Appropriate resources are available in the school to support the teaching and learning of English. In general these resources are readily accessible and used to good effect. A range of reading texts is used throughout the school which includes large format books, structured reading texts, class novels, library books and some graded readers. Most classrooms have suitable charts, posters and teacher-designed visual aids on display which contribute to the creation of a pleasant learning environment. Pupils’ work is also celebrated in attractive classroom displays. A number of computers are available in all classrooms and, in some instances, pupils use Information and Communication Technology (ICT) in the presentation of their written work. This good practice should be further extended throughout the school. In general, resources are being used to support pupils’ active engagement in the learning process.
The school staff have devised a number of policies related to SPHE. Such policies include a code of behaviour, administration of medicines, data protection policy, acceptable usage plan and a policy related to school attendance. In general, these policies merit further development and elaboration. In consultation with all partners, a full review of all policies is recommended and this work should be undertaken within specific timeframes. Such a review will provide greater clarity and further direction for implementation of policies. To this end, it is advised that the school authorities seek additional support of cuiditheoirí from the national support services. It is also necessary for staff to engage in action planning and prioritise areas for development in accordance with the identified needs of the school. This approach to planning will ensure consistent and ongoing progress in the area of policy development. It is of note that some policies, namely policies related to the use of mobile phones and the use of the internet are specifically designed for pupils only. It is advocated that all policies be applicable to the whole school community. Evidence was provided to confirm that the board of management and staff have taken appropriate steps to develop policies in line with the provisions in Children First: National Guidelines for the Protection and Welfare of Children (Department of Health and Children, 1999, updated issue May 2004) and Child Protection Guidelines for Primary Schools (Department of Education and Science, April 2001). Evidence was also provided to confirm that the board of management has adopted and implemented these policies. A designated liaison person has been appointed in line with the requirements of the Departmental guidelines. However, in order to provide greater clarity with regard to procedures, roles and responsibilities, it is recommended that all policies related to the Child Protection Guidelines be reviewed. The dissemination of these revised policies to the whole school community should then be undertaken. It is noted that holders of posts of responsibility do not take leading responsibility for curricular areas. It is advised that, in accordance with departmental circular, post holders should be allocated a balance of curricular, administrative and pastoral duties.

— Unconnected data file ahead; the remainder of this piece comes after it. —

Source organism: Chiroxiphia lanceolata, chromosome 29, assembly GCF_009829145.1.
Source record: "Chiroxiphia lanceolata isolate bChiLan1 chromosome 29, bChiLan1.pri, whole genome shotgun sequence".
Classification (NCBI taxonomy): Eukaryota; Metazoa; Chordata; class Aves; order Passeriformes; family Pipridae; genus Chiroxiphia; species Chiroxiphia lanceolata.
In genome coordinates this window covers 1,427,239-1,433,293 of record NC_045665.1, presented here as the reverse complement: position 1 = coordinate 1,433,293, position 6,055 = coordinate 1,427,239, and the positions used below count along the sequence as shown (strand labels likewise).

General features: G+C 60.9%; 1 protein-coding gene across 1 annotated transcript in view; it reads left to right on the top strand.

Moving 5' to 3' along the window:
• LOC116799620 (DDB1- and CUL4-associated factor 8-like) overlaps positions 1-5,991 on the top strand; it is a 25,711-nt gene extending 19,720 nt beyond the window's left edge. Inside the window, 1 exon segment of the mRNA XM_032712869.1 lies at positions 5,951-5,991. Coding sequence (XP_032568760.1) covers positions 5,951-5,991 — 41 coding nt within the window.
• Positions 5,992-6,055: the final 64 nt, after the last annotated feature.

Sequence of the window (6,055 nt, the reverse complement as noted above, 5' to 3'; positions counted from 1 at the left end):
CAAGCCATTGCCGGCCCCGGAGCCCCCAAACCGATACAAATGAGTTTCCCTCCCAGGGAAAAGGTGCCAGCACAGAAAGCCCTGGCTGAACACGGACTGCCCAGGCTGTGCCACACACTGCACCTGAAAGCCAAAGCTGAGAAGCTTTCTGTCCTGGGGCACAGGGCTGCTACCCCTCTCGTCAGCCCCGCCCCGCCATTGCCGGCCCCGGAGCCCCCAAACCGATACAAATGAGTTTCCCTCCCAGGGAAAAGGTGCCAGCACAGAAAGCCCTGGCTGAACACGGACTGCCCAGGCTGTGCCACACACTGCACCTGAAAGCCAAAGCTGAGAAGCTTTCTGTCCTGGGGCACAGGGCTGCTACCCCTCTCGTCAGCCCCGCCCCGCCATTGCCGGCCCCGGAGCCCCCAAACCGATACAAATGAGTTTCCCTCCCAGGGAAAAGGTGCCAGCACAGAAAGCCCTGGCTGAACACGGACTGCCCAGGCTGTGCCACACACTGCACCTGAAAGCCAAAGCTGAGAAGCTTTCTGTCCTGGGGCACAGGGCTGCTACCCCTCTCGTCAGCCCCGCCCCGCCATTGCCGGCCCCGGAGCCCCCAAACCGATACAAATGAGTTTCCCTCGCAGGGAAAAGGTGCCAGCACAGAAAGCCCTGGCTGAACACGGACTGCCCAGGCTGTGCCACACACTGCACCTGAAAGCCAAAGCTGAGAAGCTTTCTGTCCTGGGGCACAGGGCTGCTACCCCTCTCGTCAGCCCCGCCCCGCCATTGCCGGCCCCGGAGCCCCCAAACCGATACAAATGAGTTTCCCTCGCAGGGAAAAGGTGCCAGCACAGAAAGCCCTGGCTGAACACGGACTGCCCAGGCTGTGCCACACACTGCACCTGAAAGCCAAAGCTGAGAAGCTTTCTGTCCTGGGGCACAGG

A detailed curricular plan for Social, Personal and Health Education (SPHE) has been devised. A two-year programme is envisaged with particular strands being covered each year. A positive climate permeates the school and creates a suitable atmosphere for all work related to the SPHE programme. While the plan covers some aspects of the SPHE programme, a clear delineation of content objectives for each class level is required to ensure continuity and progression throughout the school. The plan should also address the areas of assessment, staff development, parental involvement and community links to assist in the effective delivery of this curricular area.
In general, the whole-school plan for English guides the teaching and learning in classrooms. The curricular plan outlines an integrated language programme encompassing oral language, reading and writing. The strands and content objectives appropriate for each class level coupled with clear guidelines for their implementation are also documented. To ensure the delivery of a broad and balanced curriculum other aspects of the plan such as the development of a whole-school structured approach to language development, poetry and reading should be included.
Teachers prepare long-term and short-term schemes of work to ensure that pupils experience a diverse range of learning activities. The quality of long-term planning varies. A school template documents short-term plans of work. This template also provides a record of work undertaken monthly by the use of a ticking system. This practice of recording should be reviewed for the purpose of ensuring consistency and accessibility of information.
4.1 Social Personal and Health Education
The quality of provision in SPHE was evaluated on the basis of observation of teaching and learning, a review of samples of pupils’ work and interaction with the pupils in four of the mainstream classrooms. Some exercises and tasks completed by pupils were also examined as were folders and copybooks. Topics and issues were also discussed with pupils and their engagement with SPHE was explored.